Truck Platooning: the future of road transport?

Truck Platooning: the future of road transport?

Platooning is an emerging vehicle technology through which digitally tethered convoys of two or more trucks travel closely together. Although this new solution doesn’t come without challenges, reduced fuel consumption and increased safety are just two of its multiple benefits. 

What is truck platooning?

Truck platooning allows two or more trucks travel together in convoys, through connectivity technology and automated driving support systems. These vehicles automatically maintain a set, close distance between each other when they are connected for certain parts of a journey, for instance on highways.  The trucks can be as close as 12 meters from each other. The truck at the head of the platoon acts as the leader, with the vehicles behind reacting and adapting to changes in its movement – requiring little to no action from drivers. Initially, drivers will remain in control at all times, so they can also decide to leave the platoon and drive independently.

Benefits

Truck platooning holds great potential to make road transport safer, cleaner and more efficient in the future. That’s why many stakeholders, including trucking manufacturers, fleet operators, academic institutions and government bodies, see the benefits of perfecting platooning practices and have been testing this technology on the roads.

Clean
Truck platooning lowers fuel consumption and CO2 emissions. Given that trucks can drive closer together, the air-drag friction is reduced significantly. Peloton Technology, the leading proponent of platooning-model, claims savings of 7% from platooning – 4.5% for the lead truck, and 10% for the following truck.

Safe 
Truck platooning helps to improve safety. The tight formation reacts quickly to potential obstacles. Braking is automatic and immediate; the trucks following the lead vehicle only need one-fifth of the time a human would need to react.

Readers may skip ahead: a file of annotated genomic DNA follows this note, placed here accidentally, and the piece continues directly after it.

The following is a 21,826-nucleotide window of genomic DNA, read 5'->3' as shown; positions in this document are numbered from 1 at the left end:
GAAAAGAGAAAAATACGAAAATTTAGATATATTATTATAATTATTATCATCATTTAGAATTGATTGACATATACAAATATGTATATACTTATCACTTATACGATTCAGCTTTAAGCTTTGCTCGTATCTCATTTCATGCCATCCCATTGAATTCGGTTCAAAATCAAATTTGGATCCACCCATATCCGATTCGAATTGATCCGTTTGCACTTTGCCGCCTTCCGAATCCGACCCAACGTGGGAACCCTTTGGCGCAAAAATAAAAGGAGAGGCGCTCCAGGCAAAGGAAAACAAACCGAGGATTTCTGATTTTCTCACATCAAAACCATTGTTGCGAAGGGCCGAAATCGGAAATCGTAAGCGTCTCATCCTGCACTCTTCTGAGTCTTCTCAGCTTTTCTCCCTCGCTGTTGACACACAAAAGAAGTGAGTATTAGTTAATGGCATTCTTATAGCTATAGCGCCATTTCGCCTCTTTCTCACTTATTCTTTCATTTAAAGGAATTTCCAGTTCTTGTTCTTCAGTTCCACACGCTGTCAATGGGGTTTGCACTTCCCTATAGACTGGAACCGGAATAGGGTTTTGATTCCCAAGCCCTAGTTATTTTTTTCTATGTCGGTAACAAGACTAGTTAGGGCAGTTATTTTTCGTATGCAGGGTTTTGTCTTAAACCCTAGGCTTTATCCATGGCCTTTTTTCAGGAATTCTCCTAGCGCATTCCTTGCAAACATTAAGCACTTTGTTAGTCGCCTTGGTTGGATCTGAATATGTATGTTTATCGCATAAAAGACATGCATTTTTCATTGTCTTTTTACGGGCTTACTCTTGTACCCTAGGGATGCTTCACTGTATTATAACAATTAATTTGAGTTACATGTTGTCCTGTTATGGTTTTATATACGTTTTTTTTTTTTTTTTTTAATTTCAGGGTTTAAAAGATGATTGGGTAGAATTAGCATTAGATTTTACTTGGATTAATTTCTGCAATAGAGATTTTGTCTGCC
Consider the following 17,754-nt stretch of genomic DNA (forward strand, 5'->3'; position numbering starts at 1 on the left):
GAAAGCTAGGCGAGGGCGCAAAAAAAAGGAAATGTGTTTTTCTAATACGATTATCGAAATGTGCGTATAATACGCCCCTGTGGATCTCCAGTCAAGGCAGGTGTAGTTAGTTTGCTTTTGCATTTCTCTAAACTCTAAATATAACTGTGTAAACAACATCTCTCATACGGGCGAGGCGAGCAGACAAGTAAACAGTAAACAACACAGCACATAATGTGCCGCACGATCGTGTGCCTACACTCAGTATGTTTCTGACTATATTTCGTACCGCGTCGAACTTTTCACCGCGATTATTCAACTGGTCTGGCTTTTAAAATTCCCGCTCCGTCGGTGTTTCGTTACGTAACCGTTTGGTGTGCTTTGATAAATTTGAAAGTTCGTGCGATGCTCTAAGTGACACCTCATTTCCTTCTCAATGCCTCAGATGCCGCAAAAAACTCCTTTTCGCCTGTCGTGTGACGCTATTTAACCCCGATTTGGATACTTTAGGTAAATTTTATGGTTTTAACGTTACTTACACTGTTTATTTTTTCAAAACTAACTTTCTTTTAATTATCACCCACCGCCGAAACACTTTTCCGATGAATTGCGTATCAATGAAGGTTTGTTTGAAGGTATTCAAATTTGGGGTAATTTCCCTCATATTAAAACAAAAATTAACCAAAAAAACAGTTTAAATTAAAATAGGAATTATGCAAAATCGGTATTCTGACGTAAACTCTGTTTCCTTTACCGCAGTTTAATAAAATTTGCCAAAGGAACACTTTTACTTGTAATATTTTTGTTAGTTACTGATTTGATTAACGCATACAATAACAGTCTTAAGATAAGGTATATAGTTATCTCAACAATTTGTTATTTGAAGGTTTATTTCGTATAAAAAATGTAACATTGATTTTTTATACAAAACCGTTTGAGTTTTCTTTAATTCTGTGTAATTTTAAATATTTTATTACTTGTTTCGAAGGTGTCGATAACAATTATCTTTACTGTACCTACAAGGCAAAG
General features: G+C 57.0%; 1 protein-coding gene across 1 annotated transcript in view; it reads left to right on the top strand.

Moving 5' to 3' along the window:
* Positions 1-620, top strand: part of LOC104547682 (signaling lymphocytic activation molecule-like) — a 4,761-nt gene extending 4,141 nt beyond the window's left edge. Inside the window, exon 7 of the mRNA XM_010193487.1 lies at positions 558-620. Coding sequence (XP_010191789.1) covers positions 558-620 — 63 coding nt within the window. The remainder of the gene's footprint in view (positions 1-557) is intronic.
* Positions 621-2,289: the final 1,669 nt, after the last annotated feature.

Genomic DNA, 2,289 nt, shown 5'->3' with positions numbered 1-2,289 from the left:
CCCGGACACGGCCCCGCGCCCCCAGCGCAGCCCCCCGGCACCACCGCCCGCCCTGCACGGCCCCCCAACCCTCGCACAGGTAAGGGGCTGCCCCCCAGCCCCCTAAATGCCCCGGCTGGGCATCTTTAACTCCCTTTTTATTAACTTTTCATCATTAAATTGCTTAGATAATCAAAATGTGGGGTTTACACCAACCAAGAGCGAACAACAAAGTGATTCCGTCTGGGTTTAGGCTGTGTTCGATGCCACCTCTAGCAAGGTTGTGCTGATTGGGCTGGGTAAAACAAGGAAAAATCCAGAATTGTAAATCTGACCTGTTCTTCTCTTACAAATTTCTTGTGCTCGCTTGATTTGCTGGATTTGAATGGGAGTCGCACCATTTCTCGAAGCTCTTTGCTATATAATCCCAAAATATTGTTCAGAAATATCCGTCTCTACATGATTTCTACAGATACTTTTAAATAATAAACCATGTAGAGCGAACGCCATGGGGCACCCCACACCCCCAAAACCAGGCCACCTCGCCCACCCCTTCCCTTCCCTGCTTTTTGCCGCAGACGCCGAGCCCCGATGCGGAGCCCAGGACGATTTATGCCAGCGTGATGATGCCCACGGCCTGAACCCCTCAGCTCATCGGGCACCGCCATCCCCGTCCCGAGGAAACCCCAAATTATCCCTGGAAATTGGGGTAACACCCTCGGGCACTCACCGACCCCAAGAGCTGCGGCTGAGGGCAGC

Efficient
Platooning optimises transport by using roads more effectively, delivering goods faster and reducing traffic congestion. The driving range of trucks can also be extended in certain situations. Making the use of autonomous trucks easier, platooning technology could also contribute in addressing the shortage of truck drivers currently affecting the European market

Challenges

As any other emerging technology, also platooning doesn’t come without any challenges and uncertainties. 

Different Truck Loads
If the loaded weight of the truck or the engine power differs too much, some might not keep up with the convoy, and others might have to brake and accelerate too many times, in order to still be more fuel efficient than without the platoon.
In addition, when the lead truck applies its brakes or accelerates, the different trucks connected in the platoon must do the same thing nearly simultaneously. For instance, a Class 8 truck carrying 40,000 pounds needs to brake or accelerate harder than a truck carrying 20,000 pounds to exactly match the speed of the truck in front of it.

Weather Conditions
Currently the technology does not perform well in rain or snow. As tires deteriorate over time, it is quite difficult to predict how they will react in a hard-braking situation. 

Truck Brands  
The implementation of platooning technology becomes even more difficult when different brands of trucks are used. Despite this, Peloton Technology claims their platooning system is inter-operable across different brands of trucks.

Not all manufacturers of trucks are willing to invest in this new solution. After some testing, Daimler’s Global Truck and Bus business division discovered platooning fuel economy benefits were not “as hoped” when using recent highly aerodynamic trucks and trailers. The company has therefore stopped researching into this technology. 

However, the future is currently moving towards a more digitized road freight network and an advanced inter-communication between trucks as well as all other vehicles on the road. That’s why, despite the difficulties, platooning still sounds appealing and many companies – like Volvo and Scania – are making significant investments on it. 

Video: “Platooning explained” by Peloton Technology

 

 

 

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